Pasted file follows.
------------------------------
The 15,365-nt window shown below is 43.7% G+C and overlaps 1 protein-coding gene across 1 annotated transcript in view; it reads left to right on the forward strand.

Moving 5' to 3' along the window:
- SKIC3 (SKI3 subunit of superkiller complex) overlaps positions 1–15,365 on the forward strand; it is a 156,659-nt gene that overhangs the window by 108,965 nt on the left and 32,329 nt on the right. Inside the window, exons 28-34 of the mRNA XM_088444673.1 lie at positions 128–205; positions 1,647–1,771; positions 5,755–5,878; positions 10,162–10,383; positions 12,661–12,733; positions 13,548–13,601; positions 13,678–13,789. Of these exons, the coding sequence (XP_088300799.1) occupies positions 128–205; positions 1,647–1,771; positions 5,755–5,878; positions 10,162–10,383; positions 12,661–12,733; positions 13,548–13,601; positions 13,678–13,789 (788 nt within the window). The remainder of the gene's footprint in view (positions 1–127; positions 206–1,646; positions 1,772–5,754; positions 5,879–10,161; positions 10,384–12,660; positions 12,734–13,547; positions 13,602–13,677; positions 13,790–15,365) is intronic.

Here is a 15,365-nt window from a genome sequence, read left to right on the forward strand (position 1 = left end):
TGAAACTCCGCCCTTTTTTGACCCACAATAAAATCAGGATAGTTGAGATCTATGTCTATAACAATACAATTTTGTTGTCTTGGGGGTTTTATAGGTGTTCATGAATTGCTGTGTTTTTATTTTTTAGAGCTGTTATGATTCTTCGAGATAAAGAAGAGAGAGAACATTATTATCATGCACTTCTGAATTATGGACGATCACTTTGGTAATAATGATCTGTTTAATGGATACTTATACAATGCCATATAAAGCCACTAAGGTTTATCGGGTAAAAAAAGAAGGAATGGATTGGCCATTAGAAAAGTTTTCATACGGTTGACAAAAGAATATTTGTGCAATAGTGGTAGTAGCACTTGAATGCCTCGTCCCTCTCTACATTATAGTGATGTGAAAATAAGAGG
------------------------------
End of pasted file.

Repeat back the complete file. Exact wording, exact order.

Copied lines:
The 15,365-nt window shown below is 43.7% G+C and overlaps 1 protein-coding gene across 1 annotated transcript in view; it reads left to right on the forward strand.

Moving 5' to 3' along the window:
- SKIC3 (SKI3 subunit of superkiller complex) overlaps positions 1–15,365 on the forward strand; it is a 156,659-nt gene that overhangs the window by 108,965 nt on the left and 32,329 nt on the right. Inside the window, exons 28-34 of the mRNA XM_088444673.1 lie at positions 128–205; positions 1,647–1,771; positions 5,755–5,878; positions 10,162–10,383; positions 12,661–12,733; positions 13,548–13,601; positions 13,678–13,789. Of these exons, the coding sequence (XP_088300799.1) occupies positions 128–205; positions 1,647–1,771; positions 5,755–5,878; positions 10,162–10,383; positions 12,661–12,733; positions 13,548–13,601; positions 13,678–13,789 (788 nt within the window). The remainder of the gene's footprint in view (positions 1–127; positions 206–1,646; positions 1,772–5,754; positions 5,879–10,161; positions 10,384–12,660; positions 12,734–13,547; positions 13,602–13,677; positions 13,790–15,365) is intronic.

Here is a 15,365-nt window from a genome sequence, read left to right on the forward strand (position 1 = left end):
TGAAACTCCGCCCTTTTTTGACCCACAATAAAATCAGGATAGTTGAGATCTATGTCTATAACAATACAATTTTGTTGTCTTGGGGGTTTTATAGGTGTTCATGAATTGCTGTGTTTTTATTTTTTAGAGCTGTTATGATTCTTCGAGATAAAGAAGAGAGAGAACATTATTATCATGCACTTCTGAATTATGGACGATCACTTTGGTAATAATGATCTGTTTAATGGATACTTATACAATGCCATATAAAGCCACTAAGGTTTATCGGGTAAAAAAAGAAGGAATGGATTGGCCATTAGAAAAGTTTTCATACGGTTGACAAAAGAATATTTGTGCAATAGTGGTAGTAGCACTTGAATGCCTCGTCCCTCTCTACATTATAGTGATGTGAAAATAAGAGG